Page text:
After careful reflection, I have concluded that repeated use of complaining can only be convenient for most people working in organizations.
Let’s look at the reasons together:
- complaining keeps people out of your way who, when they meet you, sooner or later say “Blessed are you”, inferring that you don’t deserve what you have;
- your systematic pointing out the workload and/or prohibitive conditions in which you are forced to work obliges bosses, colleagues and even staff to maintain a constant focus on how you will welcome any decision. In short, you will be able to influence choices even before you have expressed your opinion;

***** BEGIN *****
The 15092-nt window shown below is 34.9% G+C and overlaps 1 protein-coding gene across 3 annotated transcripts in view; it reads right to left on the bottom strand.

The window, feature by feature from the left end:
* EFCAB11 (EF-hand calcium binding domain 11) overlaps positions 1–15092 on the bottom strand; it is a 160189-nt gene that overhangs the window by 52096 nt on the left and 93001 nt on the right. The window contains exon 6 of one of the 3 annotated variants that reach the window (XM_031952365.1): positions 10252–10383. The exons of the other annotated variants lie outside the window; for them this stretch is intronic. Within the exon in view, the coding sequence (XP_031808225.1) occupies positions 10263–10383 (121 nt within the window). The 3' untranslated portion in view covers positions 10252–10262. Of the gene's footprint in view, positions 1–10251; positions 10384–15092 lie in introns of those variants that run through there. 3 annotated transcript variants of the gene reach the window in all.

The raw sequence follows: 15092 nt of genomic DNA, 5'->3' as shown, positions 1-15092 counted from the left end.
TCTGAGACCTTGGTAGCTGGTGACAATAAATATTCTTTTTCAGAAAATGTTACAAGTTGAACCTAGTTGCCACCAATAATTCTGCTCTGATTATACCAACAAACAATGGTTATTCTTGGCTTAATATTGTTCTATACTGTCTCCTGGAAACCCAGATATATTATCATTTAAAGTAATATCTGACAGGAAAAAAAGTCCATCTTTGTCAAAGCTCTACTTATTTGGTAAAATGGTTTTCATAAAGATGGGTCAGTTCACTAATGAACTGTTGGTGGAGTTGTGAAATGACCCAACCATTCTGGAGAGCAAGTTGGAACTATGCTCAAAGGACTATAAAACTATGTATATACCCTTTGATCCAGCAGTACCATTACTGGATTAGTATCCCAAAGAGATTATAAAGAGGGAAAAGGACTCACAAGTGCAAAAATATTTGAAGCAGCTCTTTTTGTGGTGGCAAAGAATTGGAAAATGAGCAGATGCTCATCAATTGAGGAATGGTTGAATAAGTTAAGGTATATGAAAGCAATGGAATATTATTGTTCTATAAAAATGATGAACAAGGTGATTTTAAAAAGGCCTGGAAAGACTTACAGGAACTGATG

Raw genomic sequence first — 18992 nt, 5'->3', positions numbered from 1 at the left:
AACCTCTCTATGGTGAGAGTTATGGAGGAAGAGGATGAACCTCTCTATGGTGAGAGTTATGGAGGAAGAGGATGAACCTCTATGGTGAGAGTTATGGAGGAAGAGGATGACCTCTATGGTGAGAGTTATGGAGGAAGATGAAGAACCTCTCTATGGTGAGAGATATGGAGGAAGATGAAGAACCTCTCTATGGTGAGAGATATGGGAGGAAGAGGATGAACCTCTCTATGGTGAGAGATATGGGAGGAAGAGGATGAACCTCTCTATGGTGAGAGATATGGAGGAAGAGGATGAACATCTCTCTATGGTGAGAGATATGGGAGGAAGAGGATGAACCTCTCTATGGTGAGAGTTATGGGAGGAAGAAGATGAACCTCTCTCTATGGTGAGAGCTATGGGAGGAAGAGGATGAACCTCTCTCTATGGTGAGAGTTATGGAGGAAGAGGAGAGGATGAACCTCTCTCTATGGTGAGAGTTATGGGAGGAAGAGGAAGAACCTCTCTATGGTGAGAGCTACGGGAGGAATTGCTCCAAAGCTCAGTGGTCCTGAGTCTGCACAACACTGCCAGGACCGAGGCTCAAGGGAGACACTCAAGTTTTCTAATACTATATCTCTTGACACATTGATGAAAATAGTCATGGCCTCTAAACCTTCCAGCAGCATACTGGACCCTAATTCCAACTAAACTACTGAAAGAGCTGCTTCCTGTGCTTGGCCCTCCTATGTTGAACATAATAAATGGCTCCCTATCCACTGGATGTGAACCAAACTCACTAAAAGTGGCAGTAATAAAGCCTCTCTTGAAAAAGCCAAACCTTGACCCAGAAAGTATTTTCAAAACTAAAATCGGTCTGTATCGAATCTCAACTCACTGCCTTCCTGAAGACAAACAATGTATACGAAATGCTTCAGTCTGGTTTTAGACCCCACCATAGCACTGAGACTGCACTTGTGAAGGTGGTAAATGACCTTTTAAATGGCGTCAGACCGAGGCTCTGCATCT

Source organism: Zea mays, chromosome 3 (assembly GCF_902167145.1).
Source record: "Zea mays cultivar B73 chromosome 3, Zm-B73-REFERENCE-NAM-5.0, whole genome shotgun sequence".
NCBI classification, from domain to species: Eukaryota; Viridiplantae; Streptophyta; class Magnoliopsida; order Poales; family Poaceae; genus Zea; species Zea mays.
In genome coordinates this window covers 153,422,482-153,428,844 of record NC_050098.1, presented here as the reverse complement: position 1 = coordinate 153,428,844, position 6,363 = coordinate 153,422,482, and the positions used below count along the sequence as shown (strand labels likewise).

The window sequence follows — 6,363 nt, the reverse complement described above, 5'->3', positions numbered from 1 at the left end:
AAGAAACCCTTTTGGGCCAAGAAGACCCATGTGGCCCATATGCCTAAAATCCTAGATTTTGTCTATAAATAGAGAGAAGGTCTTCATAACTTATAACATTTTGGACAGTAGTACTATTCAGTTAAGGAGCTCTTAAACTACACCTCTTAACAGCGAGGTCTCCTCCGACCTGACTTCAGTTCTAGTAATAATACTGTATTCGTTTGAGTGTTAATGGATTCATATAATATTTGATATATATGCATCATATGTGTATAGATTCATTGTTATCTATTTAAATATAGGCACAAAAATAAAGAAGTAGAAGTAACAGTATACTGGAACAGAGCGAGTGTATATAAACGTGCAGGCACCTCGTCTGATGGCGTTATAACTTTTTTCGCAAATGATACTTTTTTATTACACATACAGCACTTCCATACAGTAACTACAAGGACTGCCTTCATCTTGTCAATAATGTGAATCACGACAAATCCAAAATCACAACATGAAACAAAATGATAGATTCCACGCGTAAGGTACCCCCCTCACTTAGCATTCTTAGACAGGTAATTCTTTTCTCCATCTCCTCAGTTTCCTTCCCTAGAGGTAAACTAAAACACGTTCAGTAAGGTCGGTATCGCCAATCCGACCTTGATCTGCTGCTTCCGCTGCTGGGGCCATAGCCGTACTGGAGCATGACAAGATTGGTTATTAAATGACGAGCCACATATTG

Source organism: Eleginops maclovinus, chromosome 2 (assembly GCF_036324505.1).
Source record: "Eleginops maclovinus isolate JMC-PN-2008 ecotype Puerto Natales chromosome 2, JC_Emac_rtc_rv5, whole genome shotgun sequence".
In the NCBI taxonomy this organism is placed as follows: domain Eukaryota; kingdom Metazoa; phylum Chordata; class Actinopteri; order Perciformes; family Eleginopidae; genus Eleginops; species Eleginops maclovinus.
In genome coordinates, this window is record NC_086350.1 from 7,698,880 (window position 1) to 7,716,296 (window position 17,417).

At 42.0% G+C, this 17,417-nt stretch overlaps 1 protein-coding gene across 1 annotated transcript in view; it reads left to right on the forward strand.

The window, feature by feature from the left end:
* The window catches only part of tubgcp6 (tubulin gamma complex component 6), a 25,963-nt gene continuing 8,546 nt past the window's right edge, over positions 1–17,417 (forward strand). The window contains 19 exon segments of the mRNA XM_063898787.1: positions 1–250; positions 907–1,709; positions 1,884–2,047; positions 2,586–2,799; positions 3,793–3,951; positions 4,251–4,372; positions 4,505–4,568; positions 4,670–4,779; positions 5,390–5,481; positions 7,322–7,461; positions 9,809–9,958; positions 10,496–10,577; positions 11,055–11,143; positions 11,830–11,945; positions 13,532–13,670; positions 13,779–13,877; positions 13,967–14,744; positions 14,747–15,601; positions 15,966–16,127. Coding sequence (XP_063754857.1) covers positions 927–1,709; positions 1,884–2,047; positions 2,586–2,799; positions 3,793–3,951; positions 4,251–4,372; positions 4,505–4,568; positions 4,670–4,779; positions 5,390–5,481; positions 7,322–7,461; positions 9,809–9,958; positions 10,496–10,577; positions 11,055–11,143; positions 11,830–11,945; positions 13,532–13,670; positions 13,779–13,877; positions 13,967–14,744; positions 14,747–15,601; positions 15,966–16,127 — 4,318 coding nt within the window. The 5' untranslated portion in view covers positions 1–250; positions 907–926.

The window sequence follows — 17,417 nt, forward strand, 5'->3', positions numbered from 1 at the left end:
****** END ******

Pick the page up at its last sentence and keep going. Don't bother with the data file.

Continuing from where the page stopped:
- you will find it easier to get a salary raise. If not on merits, your boss will be inclined to grant it at least to enjoy your silence for a while;
- like the prodigal son, you will see your good performance welcomed as extraordinary, and you will gain visibility unknown to those who consistently, and without a word, do great work.
Few, very few.
The complaining strategy is not recommended for those who have always been in the dark, have been forgotten, and live in fear that someone will notice their existence.
In addition, repeated complaining might cause some hassle if your boss is someone who thinks that you might be better off putting your energy into improving your performance rather than complaining all the time.
But such bosses are rare, and you can take some risks…